There are always two sides to every story. It’s a dictum as old as time itself. As we’re learning in on our era, there are actually multiple versions to every event. There’s the truth, versions of the truth, fiction, multiple fictions, what we’re told is fake news, that what we want to believe is true, and that which we’re convinced is false. Does any of this sound familiar? I long for the quaint era of a two sided debate when persuasion, facts, and reason might convince someone of a particular position or idea. However, here’s my observation. I’m not certain such a time ever existed. I know American history has always been marked by a diffuse brand of debate. Then, when I read the stories of the disciples, especially in the contentious days and weeks after the resurrection, I see the same patterns.
No one expected Jesus to die. Even fewer people believed he’d live. As such, the common ground the community shared following the resurrection was contested in every imaginable way. Going into the crucifixion, life was fraught and unsettled. Now, after it was all over, the disciples were still faced with the unresolved religious and social tensions that remained from prior to Jesus’ death. Their message of Jesus’ resurrection was going to exacerbate the threats that hadn’t gone away (and quite possibly continued to endanger their lives). Surely, the best approach wouldn’t be to stride right back into the temple with Jesus proclaiming, “See, we told you so!” Guilt is a wonderful to build a healthy relationship with God.
Some people wouldn’t believe that Jesus was back no matter what they said or showed them. Others would be too fearful to listen. So you see, just from this overview, how we think preaching, teaching, and establishing the church would have become much simpler following the resurrection. That’s not true. If anything, it became harder. In a conflicted world, a culture that’s got a snappy comeback for everything, reasons not to believe in anything, and will doubt the blue sky right over the head; the disciples have their work cut out for them. Nothing simply fell into their laps.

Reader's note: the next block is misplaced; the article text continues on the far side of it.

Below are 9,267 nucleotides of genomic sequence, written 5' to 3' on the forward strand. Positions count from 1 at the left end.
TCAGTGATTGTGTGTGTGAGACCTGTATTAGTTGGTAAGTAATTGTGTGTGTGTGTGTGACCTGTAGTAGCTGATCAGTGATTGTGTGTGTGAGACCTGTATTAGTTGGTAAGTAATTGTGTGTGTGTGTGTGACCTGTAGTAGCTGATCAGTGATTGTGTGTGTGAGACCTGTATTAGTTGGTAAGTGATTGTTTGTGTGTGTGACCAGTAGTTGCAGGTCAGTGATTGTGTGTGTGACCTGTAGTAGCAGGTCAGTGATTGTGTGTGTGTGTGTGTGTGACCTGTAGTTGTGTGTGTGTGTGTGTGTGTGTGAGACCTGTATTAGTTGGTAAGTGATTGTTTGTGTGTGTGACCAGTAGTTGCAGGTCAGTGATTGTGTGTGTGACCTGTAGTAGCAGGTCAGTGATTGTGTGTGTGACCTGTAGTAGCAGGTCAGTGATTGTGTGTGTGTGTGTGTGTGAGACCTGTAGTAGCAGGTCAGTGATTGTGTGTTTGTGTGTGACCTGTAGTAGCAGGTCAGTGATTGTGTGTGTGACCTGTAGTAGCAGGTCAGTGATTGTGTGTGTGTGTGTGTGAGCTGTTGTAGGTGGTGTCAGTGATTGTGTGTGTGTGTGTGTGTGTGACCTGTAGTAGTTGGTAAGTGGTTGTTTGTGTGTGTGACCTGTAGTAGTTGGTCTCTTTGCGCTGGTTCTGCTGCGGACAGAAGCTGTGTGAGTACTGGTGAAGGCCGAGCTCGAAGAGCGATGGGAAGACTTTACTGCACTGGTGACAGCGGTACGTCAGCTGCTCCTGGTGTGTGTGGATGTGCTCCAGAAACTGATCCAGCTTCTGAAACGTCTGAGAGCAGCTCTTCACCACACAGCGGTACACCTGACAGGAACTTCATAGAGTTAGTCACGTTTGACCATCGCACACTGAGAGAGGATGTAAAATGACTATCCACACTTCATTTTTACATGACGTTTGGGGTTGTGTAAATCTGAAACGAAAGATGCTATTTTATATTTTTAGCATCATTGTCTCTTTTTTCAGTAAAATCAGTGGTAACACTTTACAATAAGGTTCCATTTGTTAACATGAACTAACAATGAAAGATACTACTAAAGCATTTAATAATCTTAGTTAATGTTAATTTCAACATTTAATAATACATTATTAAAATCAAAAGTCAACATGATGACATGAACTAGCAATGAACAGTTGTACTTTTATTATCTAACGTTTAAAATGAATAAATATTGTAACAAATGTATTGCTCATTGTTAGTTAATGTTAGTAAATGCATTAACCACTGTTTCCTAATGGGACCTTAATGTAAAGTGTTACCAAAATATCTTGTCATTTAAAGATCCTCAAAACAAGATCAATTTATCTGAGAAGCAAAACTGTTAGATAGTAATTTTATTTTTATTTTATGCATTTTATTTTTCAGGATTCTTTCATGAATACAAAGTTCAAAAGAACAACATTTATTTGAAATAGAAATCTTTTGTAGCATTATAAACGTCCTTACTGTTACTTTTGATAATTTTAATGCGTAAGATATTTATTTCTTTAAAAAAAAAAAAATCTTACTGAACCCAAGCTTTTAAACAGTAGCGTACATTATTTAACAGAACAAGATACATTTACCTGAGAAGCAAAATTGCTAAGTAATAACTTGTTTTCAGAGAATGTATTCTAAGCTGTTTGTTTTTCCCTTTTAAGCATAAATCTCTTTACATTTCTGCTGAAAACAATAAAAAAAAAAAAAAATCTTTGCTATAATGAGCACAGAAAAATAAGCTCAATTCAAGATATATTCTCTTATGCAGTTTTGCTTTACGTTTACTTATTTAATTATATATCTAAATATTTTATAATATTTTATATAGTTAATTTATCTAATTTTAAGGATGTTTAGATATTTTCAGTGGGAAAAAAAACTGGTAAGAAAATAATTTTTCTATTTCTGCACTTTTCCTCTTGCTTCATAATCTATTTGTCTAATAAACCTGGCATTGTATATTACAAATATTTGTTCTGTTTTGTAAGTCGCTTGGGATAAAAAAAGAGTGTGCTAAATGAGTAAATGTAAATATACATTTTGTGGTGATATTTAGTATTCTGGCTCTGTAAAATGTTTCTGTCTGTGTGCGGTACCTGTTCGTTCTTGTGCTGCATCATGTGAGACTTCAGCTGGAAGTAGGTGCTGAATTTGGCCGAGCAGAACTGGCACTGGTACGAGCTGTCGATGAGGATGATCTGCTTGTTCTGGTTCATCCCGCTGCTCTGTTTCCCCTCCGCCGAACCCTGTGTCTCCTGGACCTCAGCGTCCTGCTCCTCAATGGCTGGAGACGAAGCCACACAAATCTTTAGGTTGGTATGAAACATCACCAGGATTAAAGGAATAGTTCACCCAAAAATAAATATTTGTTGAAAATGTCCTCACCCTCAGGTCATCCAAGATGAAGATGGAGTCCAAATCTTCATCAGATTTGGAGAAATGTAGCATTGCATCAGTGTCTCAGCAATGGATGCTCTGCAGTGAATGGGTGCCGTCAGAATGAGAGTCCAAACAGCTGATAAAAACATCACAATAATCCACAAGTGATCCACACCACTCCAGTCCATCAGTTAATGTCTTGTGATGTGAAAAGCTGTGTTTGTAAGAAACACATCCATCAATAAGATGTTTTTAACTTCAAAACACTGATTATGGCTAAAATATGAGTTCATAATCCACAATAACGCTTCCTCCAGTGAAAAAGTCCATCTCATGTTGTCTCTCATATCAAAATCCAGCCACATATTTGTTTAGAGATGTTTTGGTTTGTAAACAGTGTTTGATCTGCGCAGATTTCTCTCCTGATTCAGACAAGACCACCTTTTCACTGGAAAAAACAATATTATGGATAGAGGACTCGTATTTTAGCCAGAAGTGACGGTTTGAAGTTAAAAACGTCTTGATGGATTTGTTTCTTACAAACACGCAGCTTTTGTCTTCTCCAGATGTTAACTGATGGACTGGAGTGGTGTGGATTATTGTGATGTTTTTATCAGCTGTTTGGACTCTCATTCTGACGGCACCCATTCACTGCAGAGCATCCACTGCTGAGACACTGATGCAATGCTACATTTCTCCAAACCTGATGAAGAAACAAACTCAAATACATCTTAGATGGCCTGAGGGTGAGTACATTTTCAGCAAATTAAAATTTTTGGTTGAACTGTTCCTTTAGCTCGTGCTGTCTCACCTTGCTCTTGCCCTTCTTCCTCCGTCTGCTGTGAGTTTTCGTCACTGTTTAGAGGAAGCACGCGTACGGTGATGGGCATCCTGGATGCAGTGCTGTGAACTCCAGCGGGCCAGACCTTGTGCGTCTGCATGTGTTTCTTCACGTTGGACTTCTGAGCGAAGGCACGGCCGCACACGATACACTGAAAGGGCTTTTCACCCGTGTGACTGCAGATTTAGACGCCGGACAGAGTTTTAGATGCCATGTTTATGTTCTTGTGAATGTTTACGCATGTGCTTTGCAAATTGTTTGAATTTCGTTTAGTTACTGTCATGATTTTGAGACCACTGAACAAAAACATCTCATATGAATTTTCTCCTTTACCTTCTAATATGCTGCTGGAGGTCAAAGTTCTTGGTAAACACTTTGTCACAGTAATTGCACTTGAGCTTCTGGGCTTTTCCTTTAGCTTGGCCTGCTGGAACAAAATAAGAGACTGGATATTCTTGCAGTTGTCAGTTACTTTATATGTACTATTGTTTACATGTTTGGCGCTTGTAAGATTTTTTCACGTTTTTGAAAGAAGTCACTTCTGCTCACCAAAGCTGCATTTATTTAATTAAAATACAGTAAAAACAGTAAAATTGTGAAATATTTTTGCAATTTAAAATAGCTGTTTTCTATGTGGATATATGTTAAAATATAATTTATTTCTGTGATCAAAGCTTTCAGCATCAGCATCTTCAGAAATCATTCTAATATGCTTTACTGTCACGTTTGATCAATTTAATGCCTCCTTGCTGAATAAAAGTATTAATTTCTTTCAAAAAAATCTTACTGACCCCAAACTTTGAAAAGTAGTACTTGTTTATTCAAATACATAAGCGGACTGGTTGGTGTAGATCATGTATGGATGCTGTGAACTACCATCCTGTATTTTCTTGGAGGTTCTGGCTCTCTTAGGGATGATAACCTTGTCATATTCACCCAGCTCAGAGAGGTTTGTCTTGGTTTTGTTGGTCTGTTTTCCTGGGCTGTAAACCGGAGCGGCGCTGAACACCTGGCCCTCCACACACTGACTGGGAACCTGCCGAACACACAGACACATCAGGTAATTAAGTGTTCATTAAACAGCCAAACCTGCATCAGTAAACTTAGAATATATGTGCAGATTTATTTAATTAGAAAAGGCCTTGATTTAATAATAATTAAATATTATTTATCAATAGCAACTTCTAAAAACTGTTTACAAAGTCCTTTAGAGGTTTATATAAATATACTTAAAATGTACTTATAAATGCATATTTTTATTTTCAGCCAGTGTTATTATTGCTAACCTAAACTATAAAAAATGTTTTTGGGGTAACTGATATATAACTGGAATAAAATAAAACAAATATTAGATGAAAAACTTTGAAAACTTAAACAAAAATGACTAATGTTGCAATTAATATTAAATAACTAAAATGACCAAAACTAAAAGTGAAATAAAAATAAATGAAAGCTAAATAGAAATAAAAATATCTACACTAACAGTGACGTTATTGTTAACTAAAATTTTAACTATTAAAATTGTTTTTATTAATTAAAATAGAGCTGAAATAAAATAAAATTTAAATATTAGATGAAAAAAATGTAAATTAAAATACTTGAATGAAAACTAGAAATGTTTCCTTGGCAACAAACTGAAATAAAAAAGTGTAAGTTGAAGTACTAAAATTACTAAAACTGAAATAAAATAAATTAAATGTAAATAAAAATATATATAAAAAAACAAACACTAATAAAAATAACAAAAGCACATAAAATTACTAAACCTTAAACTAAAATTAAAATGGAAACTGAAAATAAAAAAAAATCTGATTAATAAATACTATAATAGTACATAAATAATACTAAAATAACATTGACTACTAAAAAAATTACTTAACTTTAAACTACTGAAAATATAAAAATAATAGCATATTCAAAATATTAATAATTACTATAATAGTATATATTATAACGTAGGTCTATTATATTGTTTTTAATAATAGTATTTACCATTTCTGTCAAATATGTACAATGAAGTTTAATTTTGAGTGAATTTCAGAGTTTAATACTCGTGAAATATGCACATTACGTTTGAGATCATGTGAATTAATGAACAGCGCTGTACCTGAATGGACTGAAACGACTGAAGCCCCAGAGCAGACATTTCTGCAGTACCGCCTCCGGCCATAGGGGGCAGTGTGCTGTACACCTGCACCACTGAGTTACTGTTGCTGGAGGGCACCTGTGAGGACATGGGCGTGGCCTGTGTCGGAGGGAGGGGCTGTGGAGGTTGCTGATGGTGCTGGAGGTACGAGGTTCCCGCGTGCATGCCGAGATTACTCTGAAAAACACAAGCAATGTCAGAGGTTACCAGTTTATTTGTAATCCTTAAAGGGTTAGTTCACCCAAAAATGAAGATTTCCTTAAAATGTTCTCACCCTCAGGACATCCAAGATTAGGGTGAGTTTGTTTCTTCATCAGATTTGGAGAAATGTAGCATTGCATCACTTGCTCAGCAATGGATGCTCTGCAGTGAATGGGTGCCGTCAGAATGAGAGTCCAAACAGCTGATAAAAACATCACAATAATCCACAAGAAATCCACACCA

What was the best way to be church in such a convoluted world? The disciples had to tell their story (our story) in relation to the most indisputable facts anyone else might muster. In other words, how could we respond to and tell the Christian story around the points of the story that everyone agreed to, witnessed, and saw over that long, horrific weekend. If someone was in the crowd (and many people were) at Jesus’ trial before Pilate and then they’d witnessed the crucifixion, how would you put that in a larger, more meaningful context? How can they give that common experience of sharing in collective brutality meaning?
Remember, the two disciples are preaching within the gates of the Temple. So the scenery and the grounds are familiar as a backdrop to where the events Peter is describing. Peter’s not talking about ancient history. This is yesterday, last week, fresh gossip, and tension still lingering in the air. As any good storyteller knows, with the right words, you can take the audience back in time, even to yesterday. They have the gift of a backdrop. When combined with their word pictures, their congregation can see the contrasts they want them to begin to notice.
Peter, speaking from a place called “Solomon’s Portico”, was in a spot he’d been known to frequent before. I like to imagine it was one of Jesus’ favorite hangouts. Teachers and rabbis had their places. People would know where to go to find the teacher they like to explicate on the scriptures. Jesus was probably found over by the “Solomon Portico”. Jesus wasn’t available this morning. So he and John went instead. Like clockwork the people who came to hear and see Jesus came to see them. They started to spread the news. “You’re not going to believe this but he’s alive.” People were being healed, they were jumping up and down; it was just like the good old days.